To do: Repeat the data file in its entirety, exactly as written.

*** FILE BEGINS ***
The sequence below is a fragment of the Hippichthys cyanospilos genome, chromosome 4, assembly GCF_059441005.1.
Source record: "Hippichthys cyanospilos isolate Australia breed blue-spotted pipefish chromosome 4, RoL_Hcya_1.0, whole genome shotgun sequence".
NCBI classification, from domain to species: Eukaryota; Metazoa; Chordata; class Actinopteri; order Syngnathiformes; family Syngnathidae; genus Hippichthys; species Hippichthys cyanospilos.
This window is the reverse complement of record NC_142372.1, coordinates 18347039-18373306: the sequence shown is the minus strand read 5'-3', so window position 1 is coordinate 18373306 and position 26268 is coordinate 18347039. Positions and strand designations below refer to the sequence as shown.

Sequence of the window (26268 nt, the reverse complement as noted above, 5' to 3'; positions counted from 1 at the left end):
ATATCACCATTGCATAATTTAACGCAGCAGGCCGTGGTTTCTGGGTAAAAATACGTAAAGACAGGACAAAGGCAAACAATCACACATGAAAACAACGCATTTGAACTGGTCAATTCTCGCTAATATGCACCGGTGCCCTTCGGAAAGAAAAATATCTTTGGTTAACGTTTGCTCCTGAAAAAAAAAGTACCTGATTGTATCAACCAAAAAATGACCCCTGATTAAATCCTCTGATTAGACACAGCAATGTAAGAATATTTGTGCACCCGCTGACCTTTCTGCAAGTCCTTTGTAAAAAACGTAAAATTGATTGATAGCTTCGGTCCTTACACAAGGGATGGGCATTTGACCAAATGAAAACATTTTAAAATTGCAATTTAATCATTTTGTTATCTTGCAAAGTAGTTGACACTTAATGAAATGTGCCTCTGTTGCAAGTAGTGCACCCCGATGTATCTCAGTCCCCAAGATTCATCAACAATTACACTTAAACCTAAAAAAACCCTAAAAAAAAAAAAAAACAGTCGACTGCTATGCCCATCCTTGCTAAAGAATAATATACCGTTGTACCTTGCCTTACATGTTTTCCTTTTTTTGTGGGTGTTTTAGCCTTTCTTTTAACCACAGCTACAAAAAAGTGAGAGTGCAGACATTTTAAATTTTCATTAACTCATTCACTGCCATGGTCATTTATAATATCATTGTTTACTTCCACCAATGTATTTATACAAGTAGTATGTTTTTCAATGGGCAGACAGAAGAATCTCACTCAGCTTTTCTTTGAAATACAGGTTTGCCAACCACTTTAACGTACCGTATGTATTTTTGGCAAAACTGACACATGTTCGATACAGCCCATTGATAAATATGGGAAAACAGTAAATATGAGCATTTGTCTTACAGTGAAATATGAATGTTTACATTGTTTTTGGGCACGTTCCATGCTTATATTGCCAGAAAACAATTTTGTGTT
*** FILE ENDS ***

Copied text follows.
The sequence below is a fragment of the Hippichthys cyanospilos genome, chromosome 4, assembly GCF_059441005.1.
Source record: "Hippichthys cyanospilos isolate Australia breed blue-spotted pipefish chromosome 4, RoL_Hcya_1.0, whole genome shotgun sequence".
NCBI classification, from domain to species: Eukaryota; Metazoa; Chordata; class Actinopteri; order Syngnathiformes; family Syngnathidae; genus Hippichthys; species Hippichthys cyanospilos.
This window is the reverse complement of record NC_142372.1, coordinates 18347039-18373306: the sequence shown is the minus strand read 5'-3', so window position 1 is coordinate 18373306 and position 26268 is coordinate 18347039. Positions and strand designations below refer to the sequence as shown.

Sequence of the window (26268 nt, the reverse complement as noted above, 5' to 3'; positions counted from 1 at the left end):
ATATCACCATTGCATAATTTAACGCAGCAGGCCGTGGTTTCTGGGTAAAAATACGTAAAGACAGGACAAAGGCAAACAATCACACATGAAAACAACGCATTTGAACTGGTCAATTCTCGCTAATATGCACCGGTGCCCTTCGGAAAGAAAAATATCTTTGGTTAACGTTTGCTCCTGAAAAAAAAAGTACCTGATTGTATCAACCAAAAAATGACCCCTGATTAAATCCTCTGATTAGACACAGCAATGTAAGAATATTTGTGCACCCGCTGACCTTTCTGCAAGTCCTTTGTAAAAAACGTAAAATTGATTGATAGCTTCGGTCCTTACACAAGGGATGGGCATTTGACCAAATGAAAACATTTTAAAATTGCAATTTAATCATTTTGTTATCTTGCAAAGTAGTTGACACTTAATGAAATGTGCCTCTGTTGCAAGTAGTGCACCCCGATGTATCTCAGTCCCCAAGATTCATCAACAATTACACTTAAACCTAAAAAAACCCTAAAAAAAAAAAAAAACAGTCGACTGCTATGCCCATCCTTGCTAAAGAATAATATACCGTTGTACCTTGCCTTACATGTTTTCCTTTTTTTGTGGGTGTTTTAGCCTTTCTTTTAACCACAGCTACAAAAAAGTGAGAGTGCAGACATTTTAAATTTTCATTAACTCATTCACTGCCATGGTCATTTATAATATCATTGTTTACTTCCACCAATGTATTTATACAAGTAGTATGTTTTTCAATGGGCAGACAGAAGAATCTCACTCAGCTTTTCTTTGAAATACAGGTTTGCCAACCACTTTAACGTACCGTATGTATTTTTGGCAAAACTGACACATGTTCGATACAGCCCATTGATAAATATGGGAAAACAGTAAATATGAGCATTTGTCTTACAGTGAAATATGAATGTTTACATTGTTTTTGGGCACGTTCCATGCTTATATTGCCAGAAAACAATTTTGTGTT